Let’s hear it for these boys by Chris Ho

Let’s hear it for these boys
by CHRIS HO

The Straits Times, 15 August 1986
Transcribed by Karen Goh


AT LAST, a video of the Replacements. Wow.

The record company executive must have thought I was nuts when I pleaded with him to let me watch the promotional video clip of three songs from the group’s album, Tim.

Of course, he’d seen it and knows what it’s all about. So there I was, fine-tuning my senses to get ready for a real blast of the greatest rock ‘n’ roll band’s video on the TV screen.

First song: Bastards of Young. For about a minute and a half, the black-and-white vision rested on the woofer of a loudspeaker throbbing with the beat of the song.

Gee, I thought, how hip. Could this have been directed by Andy Warhol in the same fashion as those amateurish home-made Factory movies of the 60s such as Trash, Heat and Chelsea Girls?

By the time the song reached its final chorus, I realised that that’s it – that’s all I’d get to see. The loudspeaker – playing the song – from start to finish.

Out of sheer curiosity, I sat through the second song – Left of the Dial. Same thing.

And then the third, Hold My Life. Wait a minute, this third one is filmed in colour. But … the rest is the same.

Nothing but a loudspeaker. There’s not even a photo of the group in sight, let alone a movie of the band in action.

Hey, is this a joke or something? And then it dawned on me that the Replacements have devised the ultimate rock video in this age of MTV and pre-packaged pop for rock ‘n’ roll fans.

A video that shatters all expectations (after all, what else is there left to expect with a rock video, they’ve done it all).

Best of all, the Replacements video puts to practice what diehard rock ‘n’ rollers have always preached – music should be heard and not seen with manufactured images.

And then I read the Rolling Stone magazine report.

“If we do a video, we want to do one that nobody would want to watch all the way through, much less twice,” declares Paul Westerberg, frontman of the cult band from Minneapolis.

It would be easy to dismiss the Replacements’ video as a mere gimmick.

But considering how videos are being used to sell records these days, it wouldn’t make sense to say that the video simply dared to be different. After all, it had little or no appeal.

What the Replacements have effectively put across is the message that if you really mean it, do it. Even if it doesn’t make dollars and cents.

Indeed, the group has made a very brave move – an audacious one that no other would dare attempt.

Watching the video after a series of those featuring INXS, Eurythmics and David Lee Roth also spells great relief – at last, some band is saying “enough is enough” where music videos are concerned.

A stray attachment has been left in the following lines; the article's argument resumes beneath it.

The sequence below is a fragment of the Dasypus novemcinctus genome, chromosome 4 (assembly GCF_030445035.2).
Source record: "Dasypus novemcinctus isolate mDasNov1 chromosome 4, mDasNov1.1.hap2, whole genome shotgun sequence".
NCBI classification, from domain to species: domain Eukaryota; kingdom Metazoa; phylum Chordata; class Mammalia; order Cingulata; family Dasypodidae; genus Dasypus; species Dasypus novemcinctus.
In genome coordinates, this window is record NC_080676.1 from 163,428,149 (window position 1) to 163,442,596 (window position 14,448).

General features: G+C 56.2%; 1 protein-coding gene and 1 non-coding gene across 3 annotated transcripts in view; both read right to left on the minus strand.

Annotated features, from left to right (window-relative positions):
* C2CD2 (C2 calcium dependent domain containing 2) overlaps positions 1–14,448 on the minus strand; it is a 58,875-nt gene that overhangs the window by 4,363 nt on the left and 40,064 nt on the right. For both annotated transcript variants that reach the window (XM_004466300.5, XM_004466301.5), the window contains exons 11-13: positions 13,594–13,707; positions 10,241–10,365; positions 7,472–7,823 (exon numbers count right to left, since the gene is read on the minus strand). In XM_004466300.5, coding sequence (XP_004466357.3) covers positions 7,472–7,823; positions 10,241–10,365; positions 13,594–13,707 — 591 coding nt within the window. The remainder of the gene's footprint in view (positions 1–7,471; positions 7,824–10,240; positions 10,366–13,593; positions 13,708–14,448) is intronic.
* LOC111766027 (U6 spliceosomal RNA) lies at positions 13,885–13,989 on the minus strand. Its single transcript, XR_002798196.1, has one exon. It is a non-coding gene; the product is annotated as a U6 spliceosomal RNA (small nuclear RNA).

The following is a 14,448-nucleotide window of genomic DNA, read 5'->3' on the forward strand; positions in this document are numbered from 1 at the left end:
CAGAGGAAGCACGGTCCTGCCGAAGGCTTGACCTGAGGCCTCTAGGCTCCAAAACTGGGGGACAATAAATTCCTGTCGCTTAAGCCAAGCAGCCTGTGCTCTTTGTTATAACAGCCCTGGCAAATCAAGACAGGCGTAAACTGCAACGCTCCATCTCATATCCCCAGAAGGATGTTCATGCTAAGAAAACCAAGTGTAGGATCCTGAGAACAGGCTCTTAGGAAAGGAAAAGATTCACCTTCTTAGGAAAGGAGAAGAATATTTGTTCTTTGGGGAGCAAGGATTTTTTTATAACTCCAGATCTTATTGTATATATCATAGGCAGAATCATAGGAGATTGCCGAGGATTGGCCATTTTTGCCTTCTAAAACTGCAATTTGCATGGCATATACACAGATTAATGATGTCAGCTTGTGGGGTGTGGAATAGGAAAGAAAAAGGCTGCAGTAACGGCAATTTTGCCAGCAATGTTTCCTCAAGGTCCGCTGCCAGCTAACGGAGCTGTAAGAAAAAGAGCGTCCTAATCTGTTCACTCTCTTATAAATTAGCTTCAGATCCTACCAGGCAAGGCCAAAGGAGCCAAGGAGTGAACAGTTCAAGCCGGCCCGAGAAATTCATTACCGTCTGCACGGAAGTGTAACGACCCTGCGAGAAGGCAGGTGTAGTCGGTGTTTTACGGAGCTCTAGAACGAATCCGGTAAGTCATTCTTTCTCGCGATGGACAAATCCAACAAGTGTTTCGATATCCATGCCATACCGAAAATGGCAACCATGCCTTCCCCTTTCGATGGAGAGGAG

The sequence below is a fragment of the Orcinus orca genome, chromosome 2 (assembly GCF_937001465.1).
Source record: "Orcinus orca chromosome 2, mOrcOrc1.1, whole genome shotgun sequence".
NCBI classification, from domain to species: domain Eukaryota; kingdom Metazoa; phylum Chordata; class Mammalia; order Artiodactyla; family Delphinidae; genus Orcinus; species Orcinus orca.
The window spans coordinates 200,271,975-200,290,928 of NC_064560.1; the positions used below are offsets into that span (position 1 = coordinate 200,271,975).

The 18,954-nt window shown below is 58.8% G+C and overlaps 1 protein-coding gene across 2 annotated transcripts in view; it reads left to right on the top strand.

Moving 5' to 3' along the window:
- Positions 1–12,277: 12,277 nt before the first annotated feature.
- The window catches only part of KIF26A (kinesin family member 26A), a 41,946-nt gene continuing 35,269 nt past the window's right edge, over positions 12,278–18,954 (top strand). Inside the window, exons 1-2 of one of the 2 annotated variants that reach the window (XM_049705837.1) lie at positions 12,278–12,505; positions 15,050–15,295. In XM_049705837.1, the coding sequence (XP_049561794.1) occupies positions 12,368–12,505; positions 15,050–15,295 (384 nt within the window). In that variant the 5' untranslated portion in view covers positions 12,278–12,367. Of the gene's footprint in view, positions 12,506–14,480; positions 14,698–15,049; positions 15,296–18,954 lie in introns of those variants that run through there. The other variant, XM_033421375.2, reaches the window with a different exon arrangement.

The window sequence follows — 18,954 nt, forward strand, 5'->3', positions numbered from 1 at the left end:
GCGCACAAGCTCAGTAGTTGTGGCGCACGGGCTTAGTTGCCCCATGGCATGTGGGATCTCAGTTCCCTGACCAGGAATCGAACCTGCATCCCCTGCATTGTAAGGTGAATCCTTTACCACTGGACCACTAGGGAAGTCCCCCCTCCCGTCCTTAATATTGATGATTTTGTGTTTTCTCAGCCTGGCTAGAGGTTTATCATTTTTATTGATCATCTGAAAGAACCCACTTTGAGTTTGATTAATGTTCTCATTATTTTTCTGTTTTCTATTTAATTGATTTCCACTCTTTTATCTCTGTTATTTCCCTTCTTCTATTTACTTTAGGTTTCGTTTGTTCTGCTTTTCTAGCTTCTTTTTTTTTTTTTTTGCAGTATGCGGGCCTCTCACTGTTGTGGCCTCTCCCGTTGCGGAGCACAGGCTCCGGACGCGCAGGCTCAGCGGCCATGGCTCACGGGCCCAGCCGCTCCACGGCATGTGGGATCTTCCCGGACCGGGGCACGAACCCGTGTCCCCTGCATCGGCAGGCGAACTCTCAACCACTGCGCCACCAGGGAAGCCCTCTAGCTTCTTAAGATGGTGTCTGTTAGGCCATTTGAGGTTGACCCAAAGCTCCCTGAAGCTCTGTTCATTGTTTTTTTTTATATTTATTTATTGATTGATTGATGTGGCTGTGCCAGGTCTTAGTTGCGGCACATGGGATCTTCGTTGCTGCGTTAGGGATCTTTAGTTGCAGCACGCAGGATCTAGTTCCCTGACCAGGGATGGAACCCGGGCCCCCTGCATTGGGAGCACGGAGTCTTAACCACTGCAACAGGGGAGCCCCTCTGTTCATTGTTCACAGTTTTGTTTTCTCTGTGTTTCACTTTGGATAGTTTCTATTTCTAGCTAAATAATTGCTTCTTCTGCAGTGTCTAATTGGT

More than having laid its honourable intentions on the line, Replacements has also put out a mighty fine album of raunchy, spirited rock ‘n’ roll that full justifies its hard-nose, radical stand.

Tim is not only the best album released in the past 12 months, it’s easily the best rock ‘n’ roll album of the 80s.

The Rolling Stone review claims that “Tim sounds as if it were made by the last real band in the world”.

However, the impact of its music is not immediate. Compared with the Replacements’ previous work, it may even sound somewhat homogenised – a brittling garage-rock assault on pop-radio that belies the band’s gruelling anything-goes approach.

Producer Tommy Erdelyi (original drummer of the Ramones) has chosen to focus on the band’s nervous energy without trimming off the rough edges. The result is a compact and intricate album that reveals more with repeated listening.

What’s perhaps most striking is the Replacements’ intuitive playing that makes even, say, the hardiest Rolling Stones album, sound studied.

Hence the music has a looseness and tightness that playfully resurrects punk-rock’s glorious chaos and the Stones’ power-packed bar-room punch.

In a hoarse and trembling voice, singer Westerberg, who’s been likened to a “Tom Waits at 45 rpm”, unleashes some of the most remarkable lines ever written in rock:

The ones who love us best
are the ones we’ll lay to rest
and visit their graves on holidays at best; 
the one who love us least
are the ones we’ll die to please
if it’s any consolation
I don’t understand them.

Hard-rocking and sensitive, the Replacements is a band that’s almost too good to be true. But then, that may have something to do with Minneapolis – a city known for rearing geniuses such as Prince and Husker Du.

I’ve lived with Tim for about nine months now and each time I listen to it, it sounds better than ever.

Sitting in front of the loudspeaker cranking out Tim is enough to raise goosebumps and a few hells in our private vision of rock ‘n’ roll.

A vision that comes solely from the loudspeaker, as the video suggested.

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